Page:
This publication by Statistics Denmark shows the development since 2010 in the Danish business sector’s contribution to the Sustainable Development Goals by means of existing statistics. Following fourteen industrial groups, it gives an account of economic, environmental and social conditions.
Danish businesses are mainly occupied with environmental goals
The figures show that the business sector is most concerned with the green part of the agenda for sustainability as defined by the SDGs. Progress has been made lowering the emission of greenhouse gases and saving energy and water, especially compared with the increasing value added of the business sector in this period.
In social areas, the story is less clear-cut. Evidently, progress was made limiting the number of accidents at work, whereas sickness absence has increased. As regards gender equality, the figures indicate a narrowing of the pay gap, whereas the share of women in top management and boards is still low.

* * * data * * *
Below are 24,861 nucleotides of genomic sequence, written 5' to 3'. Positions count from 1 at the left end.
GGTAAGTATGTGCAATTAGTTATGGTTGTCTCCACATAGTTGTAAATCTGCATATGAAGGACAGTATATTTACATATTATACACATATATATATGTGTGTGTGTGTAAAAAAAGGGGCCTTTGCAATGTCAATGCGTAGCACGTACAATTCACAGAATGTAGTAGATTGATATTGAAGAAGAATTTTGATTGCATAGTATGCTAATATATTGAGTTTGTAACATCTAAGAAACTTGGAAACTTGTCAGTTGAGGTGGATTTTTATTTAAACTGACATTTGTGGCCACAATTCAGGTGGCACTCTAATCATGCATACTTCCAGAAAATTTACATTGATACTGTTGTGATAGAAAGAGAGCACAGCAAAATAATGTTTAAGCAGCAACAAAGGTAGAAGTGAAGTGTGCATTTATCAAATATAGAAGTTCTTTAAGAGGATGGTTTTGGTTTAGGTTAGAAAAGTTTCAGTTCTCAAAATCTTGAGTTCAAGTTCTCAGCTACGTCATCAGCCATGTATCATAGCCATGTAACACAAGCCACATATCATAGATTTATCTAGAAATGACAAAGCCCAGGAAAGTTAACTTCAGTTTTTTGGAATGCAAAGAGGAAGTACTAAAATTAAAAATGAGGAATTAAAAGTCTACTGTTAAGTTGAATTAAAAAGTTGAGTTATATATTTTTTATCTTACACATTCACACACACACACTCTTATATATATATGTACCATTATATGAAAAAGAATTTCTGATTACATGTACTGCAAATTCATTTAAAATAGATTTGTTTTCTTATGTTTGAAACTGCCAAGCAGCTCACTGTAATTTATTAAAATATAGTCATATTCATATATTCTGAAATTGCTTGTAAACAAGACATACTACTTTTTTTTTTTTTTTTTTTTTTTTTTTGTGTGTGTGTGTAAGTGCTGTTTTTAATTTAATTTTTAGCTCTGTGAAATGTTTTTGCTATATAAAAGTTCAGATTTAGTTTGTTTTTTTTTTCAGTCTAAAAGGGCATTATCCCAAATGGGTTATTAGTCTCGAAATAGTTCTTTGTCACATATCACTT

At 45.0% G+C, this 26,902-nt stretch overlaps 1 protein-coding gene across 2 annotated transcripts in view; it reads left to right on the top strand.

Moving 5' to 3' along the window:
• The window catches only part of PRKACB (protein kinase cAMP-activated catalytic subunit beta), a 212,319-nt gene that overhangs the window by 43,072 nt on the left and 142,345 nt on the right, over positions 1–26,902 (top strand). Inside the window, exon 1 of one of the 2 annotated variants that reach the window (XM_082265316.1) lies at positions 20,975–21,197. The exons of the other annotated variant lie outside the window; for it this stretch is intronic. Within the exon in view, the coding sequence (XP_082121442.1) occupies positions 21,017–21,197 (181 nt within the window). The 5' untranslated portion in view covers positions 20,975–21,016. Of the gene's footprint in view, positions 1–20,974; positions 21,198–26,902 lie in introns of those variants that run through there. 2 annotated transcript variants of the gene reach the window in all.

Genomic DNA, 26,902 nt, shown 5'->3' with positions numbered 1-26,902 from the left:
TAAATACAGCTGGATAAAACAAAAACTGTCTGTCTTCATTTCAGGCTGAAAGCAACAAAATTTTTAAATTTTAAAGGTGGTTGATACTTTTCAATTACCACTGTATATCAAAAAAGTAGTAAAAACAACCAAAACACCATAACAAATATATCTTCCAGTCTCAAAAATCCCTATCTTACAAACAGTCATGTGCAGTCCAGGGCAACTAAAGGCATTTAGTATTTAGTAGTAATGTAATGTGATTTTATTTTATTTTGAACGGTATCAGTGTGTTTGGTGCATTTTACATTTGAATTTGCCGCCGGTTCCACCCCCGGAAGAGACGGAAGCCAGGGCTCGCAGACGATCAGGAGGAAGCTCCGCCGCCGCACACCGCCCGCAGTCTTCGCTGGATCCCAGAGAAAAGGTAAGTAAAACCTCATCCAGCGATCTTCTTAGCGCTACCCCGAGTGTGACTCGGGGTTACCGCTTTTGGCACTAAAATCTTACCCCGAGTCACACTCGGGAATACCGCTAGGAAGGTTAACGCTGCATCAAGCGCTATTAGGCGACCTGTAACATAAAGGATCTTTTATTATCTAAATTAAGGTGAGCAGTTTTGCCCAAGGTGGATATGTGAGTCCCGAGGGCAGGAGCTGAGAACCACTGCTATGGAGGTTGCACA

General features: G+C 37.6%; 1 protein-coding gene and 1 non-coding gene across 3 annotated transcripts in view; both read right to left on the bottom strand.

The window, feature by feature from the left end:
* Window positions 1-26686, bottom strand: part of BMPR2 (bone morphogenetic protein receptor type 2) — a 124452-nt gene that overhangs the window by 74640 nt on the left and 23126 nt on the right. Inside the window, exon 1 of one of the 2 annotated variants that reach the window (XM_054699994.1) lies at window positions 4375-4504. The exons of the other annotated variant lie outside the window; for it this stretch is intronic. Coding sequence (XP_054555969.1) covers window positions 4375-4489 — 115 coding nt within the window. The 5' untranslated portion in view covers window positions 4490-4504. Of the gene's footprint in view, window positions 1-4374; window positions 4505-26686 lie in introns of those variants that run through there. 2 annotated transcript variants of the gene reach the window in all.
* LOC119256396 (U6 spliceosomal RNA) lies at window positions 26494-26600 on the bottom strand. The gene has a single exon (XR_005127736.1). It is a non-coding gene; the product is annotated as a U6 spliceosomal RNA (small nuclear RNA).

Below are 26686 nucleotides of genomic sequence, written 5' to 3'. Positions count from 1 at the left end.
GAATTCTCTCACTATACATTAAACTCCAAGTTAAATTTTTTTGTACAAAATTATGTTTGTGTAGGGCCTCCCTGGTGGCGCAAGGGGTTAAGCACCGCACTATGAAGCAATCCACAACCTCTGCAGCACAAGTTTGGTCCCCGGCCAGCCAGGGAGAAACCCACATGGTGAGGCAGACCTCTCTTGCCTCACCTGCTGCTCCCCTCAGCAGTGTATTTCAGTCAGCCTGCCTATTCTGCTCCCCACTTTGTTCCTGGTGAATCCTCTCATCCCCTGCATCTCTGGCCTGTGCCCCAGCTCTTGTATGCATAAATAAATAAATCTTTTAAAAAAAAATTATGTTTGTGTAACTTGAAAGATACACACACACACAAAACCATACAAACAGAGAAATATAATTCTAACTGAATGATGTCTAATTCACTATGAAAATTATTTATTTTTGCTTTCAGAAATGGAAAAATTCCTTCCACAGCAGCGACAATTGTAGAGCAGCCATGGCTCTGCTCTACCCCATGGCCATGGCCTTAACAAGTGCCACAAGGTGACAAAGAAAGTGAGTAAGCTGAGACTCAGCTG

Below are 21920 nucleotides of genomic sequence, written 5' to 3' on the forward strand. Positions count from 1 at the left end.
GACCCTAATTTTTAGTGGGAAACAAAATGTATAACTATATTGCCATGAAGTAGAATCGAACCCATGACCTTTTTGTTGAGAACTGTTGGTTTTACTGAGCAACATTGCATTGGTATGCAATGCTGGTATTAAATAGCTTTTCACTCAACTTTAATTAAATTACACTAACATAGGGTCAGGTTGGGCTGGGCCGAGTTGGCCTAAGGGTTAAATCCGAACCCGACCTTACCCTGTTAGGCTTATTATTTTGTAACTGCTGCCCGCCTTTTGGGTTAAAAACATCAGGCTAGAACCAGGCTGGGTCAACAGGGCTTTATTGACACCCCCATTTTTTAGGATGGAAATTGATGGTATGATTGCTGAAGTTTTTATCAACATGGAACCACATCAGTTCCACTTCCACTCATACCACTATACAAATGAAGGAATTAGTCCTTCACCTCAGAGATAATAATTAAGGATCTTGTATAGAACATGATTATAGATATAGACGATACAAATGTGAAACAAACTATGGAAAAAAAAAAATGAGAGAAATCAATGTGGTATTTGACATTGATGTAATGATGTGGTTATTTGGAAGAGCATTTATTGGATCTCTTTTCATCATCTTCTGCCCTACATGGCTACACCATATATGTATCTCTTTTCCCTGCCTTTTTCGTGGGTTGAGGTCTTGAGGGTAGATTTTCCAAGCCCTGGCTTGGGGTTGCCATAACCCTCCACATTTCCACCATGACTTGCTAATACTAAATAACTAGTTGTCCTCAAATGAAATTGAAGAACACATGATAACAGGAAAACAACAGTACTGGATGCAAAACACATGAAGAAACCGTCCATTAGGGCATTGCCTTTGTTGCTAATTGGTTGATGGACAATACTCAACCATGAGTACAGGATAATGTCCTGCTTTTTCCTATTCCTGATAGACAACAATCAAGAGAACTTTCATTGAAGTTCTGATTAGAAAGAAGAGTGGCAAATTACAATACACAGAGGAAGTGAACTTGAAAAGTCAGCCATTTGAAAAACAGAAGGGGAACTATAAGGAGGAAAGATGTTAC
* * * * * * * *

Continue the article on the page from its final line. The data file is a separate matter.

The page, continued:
In addition to showing whether businesses contribute to achieving the goals, the publication focuses on the importance of specific types of industries in relation to selected goals. E.g. in terms of greenhouse gas emission, the development in Transportation and Agriculture is truly decisive for the overall progress, whereas other industries are less important in this respect.
To the extent possible, the publication explains when progress can be attributed to decisions by the businesses themselves and when it is more likely the result of progress elsewhere. Using examples, cases are identified where figures may give rise to misinterpretation due to special circumstances.
Work by the UN organisation UNCTAD is the primary source of inspiration for this publication. UNCTAD is involved in corporate reporting, including non-financial reporting.